Some days you just want to do nothing or at the very least close to nothing. So this day finds us taking short stroll and follow it by some watching kayaks doing their thing at Harvie Passage on the Bow River. This is the former location of the infamous Calgary Weir, a once very deadly spot. Now tamed, somewhat that is, it’s still a place that begs one to take extreme care.
This day the river is swollen and running high and almost as busy as Deerfoot Trail behind it.
It’s fascinating to watch these fearless athletes tackle the boiling waters in their brightly coloured steeds. It’s amazing how much control they show and interesting how they use the water to do much of the work for them. They bob and weave and move around in what looks to be a chaotic manner, but in actuality the whole thing is a carefully choreographed dance. What nerve and skill.
The Bow River here is directly below the CPR train bridge just east of downtown Calgary. The structure acts to divert water into a canal located on the north side of the river. Belonging to the Western Irrigation District, this water channel is used to supply farmers in the dry areas well east of the city. Without this life bringing water there would be little chance of farming being a success – it’s just too dry there. This system dates from well over a hundred years ago and some old structures relating to the original operation still exist on the north side of the river, right next to Deerfoot Trail. You can visit there, a bike path goes right by it, but it’s a noisy place.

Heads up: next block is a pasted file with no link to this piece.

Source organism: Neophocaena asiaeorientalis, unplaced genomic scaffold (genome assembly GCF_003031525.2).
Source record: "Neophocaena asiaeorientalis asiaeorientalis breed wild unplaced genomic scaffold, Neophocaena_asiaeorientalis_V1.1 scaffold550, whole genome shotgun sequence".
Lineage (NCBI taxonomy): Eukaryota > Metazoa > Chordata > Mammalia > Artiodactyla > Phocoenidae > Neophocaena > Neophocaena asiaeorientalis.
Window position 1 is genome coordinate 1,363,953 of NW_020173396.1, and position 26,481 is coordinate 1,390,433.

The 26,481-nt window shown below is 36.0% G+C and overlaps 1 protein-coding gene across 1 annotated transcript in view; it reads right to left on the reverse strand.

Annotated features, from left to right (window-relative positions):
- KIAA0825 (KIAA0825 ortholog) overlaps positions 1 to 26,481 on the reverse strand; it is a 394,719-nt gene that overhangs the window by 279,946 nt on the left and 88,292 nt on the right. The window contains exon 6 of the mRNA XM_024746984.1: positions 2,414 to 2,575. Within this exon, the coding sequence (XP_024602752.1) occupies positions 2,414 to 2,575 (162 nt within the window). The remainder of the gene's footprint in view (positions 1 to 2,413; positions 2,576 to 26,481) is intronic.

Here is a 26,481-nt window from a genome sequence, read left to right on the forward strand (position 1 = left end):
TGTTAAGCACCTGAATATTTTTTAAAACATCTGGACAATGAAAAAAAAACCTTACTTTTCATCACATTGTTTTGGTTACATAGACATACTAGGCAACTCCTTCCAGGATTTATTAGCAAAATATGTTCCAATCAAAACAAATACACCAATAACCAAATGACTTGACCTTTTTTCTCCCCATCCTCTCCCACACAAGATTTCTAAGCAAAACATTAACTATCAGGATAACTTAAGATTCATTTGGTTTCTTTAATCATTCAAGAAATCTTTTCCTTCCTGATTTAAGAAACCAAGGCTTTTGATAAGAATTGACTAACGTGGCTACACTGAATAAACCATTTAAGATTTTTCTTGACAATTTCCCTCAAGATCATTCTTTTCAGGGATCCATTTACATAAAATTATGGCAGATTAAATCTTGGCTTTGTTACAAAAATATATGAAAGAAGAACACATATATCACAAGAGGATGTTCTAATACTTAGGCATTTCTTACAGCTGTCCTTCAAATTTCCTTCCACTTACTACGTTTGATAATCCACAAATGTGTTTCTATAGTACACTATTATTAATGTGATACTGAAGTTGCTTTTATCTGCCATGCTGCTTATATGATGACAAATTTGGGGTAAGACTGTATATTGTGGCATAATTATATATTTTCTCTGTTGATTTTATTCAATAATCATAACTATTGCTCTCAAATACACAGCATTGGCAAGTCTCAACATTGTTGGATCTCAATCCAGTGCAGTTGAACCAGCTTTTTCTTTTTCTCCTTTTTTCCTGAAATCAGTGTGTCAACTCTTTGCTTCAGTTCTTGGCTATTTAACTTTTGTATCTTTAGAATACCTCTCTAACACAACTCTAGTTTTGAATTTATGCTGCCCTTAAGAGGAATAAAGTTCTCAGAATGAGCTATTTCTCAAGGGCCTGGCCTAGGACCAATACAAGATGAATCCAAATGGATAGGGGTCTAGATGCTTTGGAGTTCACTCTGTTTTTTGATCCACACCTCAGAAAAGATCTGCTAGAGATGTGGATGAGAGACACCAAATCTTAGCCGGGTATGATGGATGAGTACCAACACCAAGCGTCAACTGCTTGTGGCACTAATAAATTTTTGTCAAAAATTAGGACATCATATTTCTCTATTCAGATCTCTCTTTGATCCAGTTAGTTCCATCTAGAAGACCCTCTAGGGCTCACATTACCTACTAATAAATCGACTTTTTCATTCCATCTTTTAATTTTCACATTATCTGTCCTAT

Harvie Passage has two channels here, one class two and and the other a harder class three – the fellows seen here were on the class two rapids. These should only be attempted by knowledgeable, skilled and properly equipped kayakers or those rare canoeists who have what it takes to tackle something this daunting. Rafters and most canoeists should still use the portage route, which is clearly marked. There is also a boom upstream.
Over the years many people have been killed here – in spite of the many warnings and barriers that did and still do stand in place. Admittedly the weir does not look all that dangerous from the top, but once inside it was and still could be near impossible to escape the churning waters. Even with the modifications this place can still be very nasty and care should be taken.
I believe the correct spelling is Harvie, although I have seen other reports naming it Harvey Passage. That’s an easy mistake to do I guess.
Update: July 2013. Harvie Passage has been damaged by the spring 2013 floods and will likely be out of service for the rest of the summer while repairs are made.
If you wish more information on this place, by all means contact us!
Date of adventure: June 2012
Location: Calgary Alberta, Harvie Passage.